12 Personal Finance Tips and Tricks to Make You Rich
When you read a lot of finance books & blogs, you come across a ton of different personal finance tips and tricks. This can make personal finance seem like a massive, overwhelming, and complicated topic, but it’s really not.
It’s so simple that I’ve broken down the personal finance basics into just 12 quick points. If you live by these 12 pieces of financial advice, you’ll have more control over your money, and you’ll live a much better life financially.
Keep in mind:
This won’t be easy.
Although there are only 12 tips, if you’re not already doing these things it’s going to take time to build up these new habits. Simply reading these 12 personal finance tips and then closing this page is not going to help you. You need to put in some more effort than that.
If it helps, bookmark this post or pin it on Pinterest, and then re-visit it every day. Or, write these tips down and stick them somewhere you’ll see them.
1. Spend Less Than You Earn
Yeah, yeah, I know, it sounds obvious, right? Well, it must not be because according to CNBC, 78% of Americans working full-time are living paycheck to paycheck.
Here’s the thing:
It’s easy to KNOW that you should be spending less than you earn, it’s a lot harder to actually do it.
However, if you want to escape the paycheck-to-paycheck lifestyle that so many others live, you need to spend less than you earn. This is one of the most crucial but basic personal finance tips ever.
In order to do this, you need to track your spending. You can do this by either writing your purchases down or by using a free personal finance app.
2. Learn to Budget
You might hear the word “budget” and cringe a little, but you shouldn’t. Budgeting is not hard, and it doesn’t mean you have to stop doing things you enjoy.
Budgeting is simply creating a plan for your money so you have a better idea of where it’s going every month.
A popular and effective way to budget is with the 50/30/20 rule. How it works is 50% of your income goes towards the necessities (bills, food, housing, etc.), 20% of your income goes towards savings and the remaining 30% you can use for whatever you please.
This is a nice and easy way to break down your paycheck, but you might need to adjust it a bit to fit your lifestyle.
3. Break Down Your Income & Expenses
Credit for this one goes to user GeekLimit on Reddit – one of my favorite personal finance tips!
This is an odd little trick that can change the perspective you have about your money, and help you budget better.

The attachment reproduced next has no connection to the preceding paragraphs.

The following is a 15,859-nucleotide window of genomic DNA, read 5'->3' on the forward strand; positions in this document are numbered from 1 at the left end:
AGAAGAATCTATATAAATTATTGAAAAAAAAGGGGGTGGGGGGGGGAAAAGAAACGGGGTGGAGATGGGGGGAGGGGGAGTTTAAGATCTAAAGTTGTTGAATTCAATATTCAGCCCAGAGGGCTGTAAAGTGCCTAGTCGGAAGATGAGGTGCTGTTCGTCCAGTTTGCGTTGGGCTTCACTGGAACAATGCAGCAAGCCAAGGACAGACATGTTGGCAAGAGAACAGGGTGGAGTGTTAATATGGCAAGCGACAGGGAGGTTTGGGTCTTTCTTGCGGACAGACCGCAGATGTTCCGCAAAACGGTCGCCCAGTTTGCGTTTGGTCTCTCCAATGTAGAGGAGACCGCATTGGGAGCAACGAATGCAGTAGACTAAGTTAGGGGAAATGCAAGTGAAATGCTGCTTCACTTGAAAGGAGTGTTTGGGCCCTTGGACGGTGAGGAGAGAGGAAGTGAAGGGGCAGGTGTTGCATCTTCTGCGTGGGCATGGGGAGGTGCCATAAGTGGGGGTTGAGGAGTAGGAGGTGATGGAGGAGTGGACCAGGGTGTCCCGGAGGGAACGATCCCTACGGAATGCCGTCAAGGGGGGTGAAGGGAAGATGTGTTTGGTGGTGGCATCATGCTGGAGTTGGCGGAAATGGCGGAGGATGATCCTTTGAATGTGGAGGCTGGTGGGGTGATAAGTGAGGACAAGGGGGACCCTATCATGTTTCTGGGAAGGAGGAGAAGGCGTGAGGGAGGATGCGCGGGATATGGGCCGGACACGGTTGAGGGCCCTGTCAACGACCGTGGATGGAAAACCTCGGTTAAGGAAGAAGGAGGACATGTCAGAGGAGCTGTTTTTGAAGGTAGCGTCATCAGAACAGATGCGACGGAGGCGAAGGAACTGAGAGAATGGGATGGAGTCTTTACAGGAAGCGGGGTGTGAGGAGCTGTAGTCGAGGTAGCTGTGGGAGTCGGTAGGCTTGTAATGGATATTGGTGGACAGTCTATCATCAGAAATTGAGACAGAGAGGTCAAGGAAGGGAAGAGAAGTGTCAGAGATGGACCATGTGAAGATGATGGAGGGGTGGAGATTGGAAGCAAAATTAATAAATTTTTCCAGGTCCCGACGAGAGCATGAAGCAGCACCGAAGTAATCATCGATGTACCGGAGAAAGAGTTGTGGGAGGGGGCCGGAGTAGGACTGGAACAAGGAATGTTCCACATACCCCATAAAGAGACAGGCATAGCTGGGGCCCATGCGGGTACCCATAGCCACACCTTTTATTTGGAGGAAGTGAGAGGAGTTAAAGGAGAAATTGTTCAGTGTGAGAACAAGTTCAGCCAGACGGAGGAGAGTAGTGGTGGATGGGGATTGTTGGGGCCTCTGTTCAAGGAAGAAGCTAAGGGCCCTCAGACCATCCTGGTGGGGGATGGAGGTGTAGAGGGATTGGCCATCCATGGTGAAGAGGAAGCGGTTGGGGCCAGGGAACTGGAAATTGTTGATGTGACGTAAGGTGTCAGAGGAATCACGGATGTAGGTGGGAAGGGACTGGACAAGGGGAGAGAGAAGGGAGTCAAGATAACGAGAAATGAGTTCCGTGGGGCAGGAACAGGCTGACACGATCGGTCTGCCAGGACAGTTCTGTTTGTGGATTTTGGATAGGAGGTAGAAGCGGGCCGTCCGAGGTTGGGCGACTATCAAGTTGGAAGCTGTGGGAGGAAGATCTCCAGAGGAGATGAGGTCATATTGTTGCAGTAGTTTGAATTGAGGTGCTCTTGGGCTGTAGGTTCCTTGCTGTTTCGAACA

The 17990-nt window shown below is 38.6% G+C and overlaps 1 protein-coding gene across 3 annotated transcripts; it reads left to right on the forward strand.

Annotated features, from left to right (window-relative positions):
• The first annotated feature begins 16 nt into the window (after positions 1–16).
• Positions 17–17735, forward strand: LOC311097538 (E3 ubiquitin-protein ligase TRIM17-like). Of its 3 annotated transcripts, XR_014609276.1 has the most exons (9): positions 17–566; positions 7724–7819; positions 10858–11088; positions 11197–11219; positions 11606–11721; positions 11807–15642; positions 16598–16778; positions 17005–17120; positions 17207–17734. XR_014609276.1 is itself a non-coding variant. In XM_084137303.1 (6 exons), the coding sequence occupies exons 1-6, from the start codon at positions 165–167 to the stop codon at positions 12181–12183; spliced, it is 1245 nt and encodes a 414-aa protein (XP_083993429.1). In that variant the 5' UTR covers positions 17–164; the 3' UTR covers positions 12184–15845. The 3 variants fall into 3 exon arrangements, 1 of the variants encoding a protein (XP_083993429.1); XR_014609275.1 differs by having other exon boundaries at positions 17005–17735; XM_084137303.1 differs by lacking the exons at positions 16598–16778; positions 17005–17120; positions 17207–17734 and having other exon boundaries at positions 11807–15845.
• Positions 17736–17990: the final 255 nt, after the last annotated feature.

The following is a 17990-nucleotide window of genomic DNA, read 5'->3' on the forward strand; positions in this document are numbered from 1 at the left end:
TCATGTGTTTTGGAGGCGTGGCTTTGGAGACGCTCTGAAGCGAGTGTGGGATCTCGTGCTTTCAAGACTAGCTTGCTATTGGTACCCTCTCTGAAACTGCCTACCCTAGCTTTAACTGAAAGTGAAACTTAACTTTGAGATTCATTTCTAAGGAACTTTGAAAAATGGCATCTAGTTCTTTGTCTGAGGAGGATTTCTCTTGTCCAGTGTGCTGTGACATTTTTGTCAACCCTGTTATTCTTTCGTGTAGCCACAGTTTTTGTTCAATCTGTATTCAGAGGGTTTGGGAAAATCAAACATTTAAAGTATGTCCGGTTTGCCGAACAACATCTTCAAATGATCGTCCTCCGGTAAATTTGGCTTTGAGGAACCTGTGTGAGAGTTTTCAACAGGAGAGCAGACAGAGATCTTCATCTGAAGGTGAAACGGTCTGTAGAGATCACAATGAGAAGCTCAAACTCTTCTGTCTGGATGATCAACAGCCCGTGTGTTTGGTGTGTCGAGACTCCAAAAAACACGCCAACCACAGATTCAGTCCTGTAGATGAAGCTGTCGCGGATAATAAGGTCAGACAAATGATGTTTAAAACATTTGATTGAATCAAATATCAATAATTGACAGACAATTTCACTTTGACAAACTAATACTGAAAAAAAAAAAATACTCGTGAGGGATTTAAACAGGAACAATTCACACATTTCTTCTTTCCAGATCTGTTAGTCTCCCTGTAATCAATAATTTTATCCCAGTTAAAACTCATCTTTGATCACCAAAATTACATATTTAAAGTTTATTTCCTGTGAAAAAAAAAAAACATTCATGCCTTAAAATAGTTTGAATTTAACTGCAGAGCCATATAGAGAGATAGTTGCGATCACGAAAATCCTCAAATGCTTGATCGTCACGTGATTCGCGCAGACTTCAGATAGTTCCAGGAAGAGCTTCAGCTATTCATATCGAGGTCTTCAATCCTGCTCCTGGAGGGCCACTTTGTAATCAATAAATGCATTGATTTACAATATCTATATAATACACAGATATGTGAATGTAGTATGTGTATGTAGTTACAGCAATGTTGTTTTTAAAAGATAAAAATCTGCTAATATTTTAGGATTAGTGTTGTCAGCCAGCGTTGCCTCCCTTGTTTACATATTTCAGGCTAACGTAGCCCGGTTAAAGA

It’s all about breaking your income and expenses down into daily values, like this:
- You make $2,500/month = ~$83/day.
- You pay $800/month for rent = ~$27/day.
- You pay $200/month for car insurance = ~$7/day
- Everything else (food, phone, gas, etc.) comes to $750/month = ~$25/day
That means you’re left with $24/day in spending money.
Want to save $1,000 for a nice vacation? You’ll have to save about 42 days worth of your spending money. That means 42 days of not spending a dime.
Want to buy a new $10,000 car? That’s about 416 days worth of your spending money.
This will help you see how far purchases are going to set you back and affect your spending ability.
4. Pay Yourself First
This personal finance tip is another common one that can have a huge impact on your finances. When you pay yourself first, you’re investing in your financial future; you’re investing in future you, and future you will thank present you for doing so.
So, why not just pay yourself at the end of the month? That’s a lot easier, right?
Well, the reason why paying yourself first works so well is that once that money is sent to a savings account, you’re a lot less likely to spend it. If you wait until the end of the month to pay yourself, you might not have any money left!
5. Have Financial Goals
If you want to accomplish financial goals, you need to figure out what goals are important to you first. Having a clear goal can keep you motivated and help you come up with a plan to reach that goal even faster.
Now, don’t think that you need to set outrageous goals. If this is your first time thinking about personal financial goals, start off small and work your way up from there.
I’d suggest coming up with a few different goals in each of these categories:
6. A Credit Card is Not Free Money
A credit card is a useful tool in your finance toolkit, but it’s not free money.
When you purchase something with your credit card, you are borrowing money from the bank. If you don’t give that money back in time, the bank is going to start charging interest on your balance.
This debt can build up and become a monster if you don’t pay off your balance every month.
However, if you use a credit card responsibly and pay off the balance every month, it’s a good way to start building credit. Most credit cards also have other benefits such as rewards points, cash back, or travel points.